For a college basketball coach, bringing in transfers can be a little like playing roulette — there are a large number of possible scenarios for how things could work out (for better or worse), and there's no way of knowing which one will come to fruition. Nevertheless, you still put your chips down as best you can and hope the ball bounces your way.
BYU coach Dave Rose hasn't had much luck with this game lately — to keep the metaphor going, it seems he's been betting on red, but the wheel keeps coming up black. Rose has brought in several transfers in the past few seasons, most often in search of knockdown shooters to flesh out his rotation, and none have quite panned out as hoped.
Stephen Rogers never realized his potential due to chronic injury problems. A trio of junior college sharpshooters (Raul Delgado, Agustin Ambrosino and, most recently, Skyler Halford) struggled to find their range and perform at the Division I level. Even Matt Carlino, likely Rose's most successful transfer in recent memory, eventually became one of the most polarizing players in program history and now plays for Marquette.
It's been a run of bad luck, but Rose isn't prepared to stop spinning the wheel. After all, BYU still needs perimeter shooters — perhaps now more than ever.
Into that void steps junior Chase Fischer. The former Wake Forest marksman differs from his transferring forebears in that he arrives in Provo having already proven capable of making shots at an elite level. He's done it before.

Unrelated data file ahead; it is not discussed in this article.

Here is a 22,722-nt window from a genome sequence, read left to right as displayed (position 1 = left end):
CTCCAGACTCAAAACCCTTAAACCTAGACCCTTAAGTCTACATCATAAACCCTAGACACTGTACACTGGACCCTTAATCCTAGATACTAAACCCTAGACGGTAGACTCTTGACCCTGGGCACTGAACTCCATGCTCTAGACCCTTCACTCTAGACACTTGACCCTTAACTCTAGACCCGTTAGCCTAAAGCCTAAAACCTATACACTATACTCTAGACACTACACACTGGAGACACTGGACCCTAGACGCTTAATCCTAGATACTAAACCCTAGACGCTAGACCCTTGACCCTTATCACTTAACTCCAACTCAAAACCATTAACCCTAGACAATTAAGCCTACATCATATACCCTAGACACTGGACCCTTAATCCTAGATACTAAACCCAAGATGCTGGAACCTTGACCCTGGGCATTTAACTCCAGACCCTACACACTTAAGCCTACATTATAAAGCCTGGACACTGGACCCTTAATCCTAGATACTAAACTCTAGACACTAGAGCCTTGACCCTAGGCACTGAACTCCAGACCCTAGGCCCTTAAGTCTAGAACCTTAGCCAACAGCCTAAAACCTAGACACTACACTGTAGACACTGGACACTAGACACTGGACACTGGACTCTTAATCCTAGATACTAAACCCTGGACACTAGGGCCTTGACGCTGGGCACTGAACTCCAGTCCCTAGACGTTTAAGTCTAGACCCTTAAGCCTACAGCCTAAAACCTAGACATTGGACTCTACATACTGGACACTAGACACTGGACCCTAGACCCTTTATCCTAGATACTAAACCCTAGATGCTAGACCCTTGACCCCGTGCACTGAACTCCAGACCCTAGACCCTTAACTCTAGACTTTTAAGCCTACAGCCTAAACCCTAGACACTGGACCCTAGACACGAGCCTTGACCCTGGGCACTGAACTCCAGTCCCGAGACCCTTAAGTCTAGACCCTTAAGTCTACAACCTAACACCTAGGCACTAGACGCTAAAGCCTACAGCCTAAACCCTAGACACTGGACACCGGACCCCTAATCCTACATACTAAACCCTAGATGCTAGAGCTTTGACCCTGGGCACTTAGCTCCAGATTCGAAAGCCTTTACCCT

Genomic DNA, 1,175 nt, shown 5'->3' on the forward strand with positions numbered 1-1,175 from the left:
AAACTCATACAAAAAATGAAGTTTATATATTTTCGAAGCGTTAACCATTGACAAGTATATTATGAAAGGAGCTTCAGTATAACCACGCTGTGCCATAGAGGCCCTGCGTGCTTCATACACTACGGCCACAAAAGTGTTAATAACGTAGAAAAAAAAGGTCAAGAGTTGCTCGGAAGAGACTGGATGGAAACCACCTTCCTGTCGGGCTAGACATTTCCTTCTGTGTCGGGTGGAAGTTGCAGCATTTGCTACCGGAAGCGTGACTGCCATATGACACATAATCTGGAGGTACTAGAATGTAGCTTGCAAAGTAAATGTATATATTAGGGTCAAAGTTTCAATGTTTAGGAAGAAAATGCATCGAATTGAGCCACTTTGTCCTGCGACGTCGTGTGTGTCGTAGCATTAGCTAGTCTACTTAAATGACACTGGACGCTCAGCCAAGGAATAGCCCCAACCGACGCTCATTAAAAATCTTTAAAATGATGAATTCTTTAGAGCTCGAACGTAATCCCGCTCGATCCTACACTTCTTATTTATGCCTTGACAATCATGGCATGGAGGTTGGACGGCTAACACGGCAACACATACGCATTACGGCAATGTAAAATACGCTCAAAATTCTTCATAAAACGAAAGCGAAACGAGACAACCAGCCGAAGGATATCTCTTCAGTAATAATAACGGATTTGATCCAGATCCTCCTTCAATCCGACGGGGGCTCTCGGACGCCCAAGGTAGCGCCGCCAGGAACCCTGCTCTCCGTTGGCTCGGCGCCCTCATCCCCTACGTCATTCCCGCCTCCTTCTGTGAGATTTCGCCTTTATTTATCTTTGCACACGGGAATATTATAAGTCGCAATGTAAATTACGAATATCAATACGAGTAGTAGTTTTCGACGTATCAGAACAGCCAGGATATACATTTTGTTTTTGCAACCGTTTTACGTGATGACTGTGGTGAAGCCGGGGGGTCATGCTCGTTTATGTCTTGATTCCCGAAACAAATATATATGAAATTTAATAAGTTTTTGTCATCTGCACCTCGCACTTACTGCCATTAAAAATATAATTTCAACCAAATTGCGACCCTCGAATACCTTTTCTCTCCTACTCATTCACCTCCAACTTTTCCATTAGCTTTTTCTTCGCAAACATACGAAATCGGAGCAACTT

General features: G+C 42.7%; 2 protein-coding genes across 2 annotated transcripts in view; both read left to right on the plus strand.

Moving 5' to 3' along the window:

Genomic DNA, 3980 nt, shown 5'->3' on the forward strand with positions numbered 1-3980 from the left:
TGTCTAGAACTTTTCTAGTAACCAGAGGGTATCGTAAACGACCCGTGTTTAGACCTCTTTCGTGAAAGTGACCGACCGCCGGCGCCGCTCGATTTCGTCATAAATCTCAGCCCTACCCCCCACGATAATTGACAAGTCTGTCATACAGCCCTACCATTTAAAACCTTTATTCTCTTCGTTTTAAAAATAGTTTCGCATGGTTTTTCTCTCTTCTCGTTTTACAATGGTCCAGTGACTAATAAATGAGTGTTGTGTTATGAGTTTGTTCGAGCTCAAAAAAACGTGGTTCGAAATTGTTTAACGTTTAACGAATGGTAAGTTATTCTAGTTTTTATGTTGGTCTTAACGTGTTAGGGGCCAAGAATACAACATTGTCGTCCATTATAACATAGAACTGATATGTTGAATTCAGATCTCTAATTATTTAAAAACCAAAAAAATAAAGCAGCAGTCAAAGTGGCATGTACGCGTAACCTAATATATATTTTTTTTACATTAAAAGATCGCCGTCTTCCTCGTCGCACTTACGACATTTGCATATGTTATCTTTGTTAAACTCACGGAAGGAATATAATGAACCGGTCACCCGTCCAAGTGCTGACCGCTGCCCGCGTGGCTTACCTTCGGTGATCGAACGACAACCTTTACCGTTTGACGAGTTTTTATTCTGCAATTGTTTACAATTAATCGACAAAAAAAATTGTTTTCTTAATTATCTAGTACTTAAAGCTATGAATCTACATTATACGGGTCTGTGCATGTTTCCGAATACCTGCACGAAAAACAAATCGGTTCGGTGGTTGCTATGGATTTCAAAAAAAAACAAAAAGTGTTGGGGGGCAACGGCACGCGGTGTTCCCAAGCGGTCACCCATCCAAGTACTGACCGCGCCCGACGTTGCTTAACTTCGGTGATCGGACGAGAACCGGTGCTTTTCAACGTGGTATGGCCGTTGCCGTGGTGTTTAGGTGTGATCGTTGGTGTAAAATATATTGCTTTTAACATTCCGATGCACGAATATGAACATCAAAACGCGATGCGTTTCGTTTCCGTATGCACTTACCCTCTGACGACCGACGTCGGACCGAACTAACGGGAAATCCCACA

In his sophomore season, he connected on 42.2 percent of his long-range attempts for the Demon Deacons — a spectacular conversion rate that, if he can duplicate it with a higher shot volume, would make Fischer the program's most deadly deep threat in several years. In fact, the last Cougar to convert a reasonable number of 3-point attempts at such a high rate was Noah Hartsock when he made 43.3 percent of his treys all the way back in the 2010-2011 season.
So it's been awhile since BYU had a significant perimeter presence. That much shouldn't surprise anyone who has watched the team in recent years. The Cougars haven't been able to find their range from beyond the arc — converting only 31.8, 33.8 and 35.5 percent of their long balls in the last three seasons. That's quite a dip for a team that was once nationally recognized as much for its proficiency from downtown as it was for its breakneck offensive pace.
Rose's men are in desperate need of sharpshooting reinforcements. Their success likely depends on not only shooting threes better, but also shooting them more often. As their efficiency has eroded, BYU's collective confidence in their outside shooting has also waned, resulting in the team taking fewer and fewer from those areas.
The numbers bear this out: the team's 3-point attempts have steadily fallen year-over-year, from a high of 38.2 percent of their total field goal attempts in 2010-2011 to only 22.8 percent last season. Taking more 2-point shots wouldn't necessarily be such a huge problem if the additional point afforded for a made 3-point basket weren't so valuable and essential to keeping pace with high-level opponents.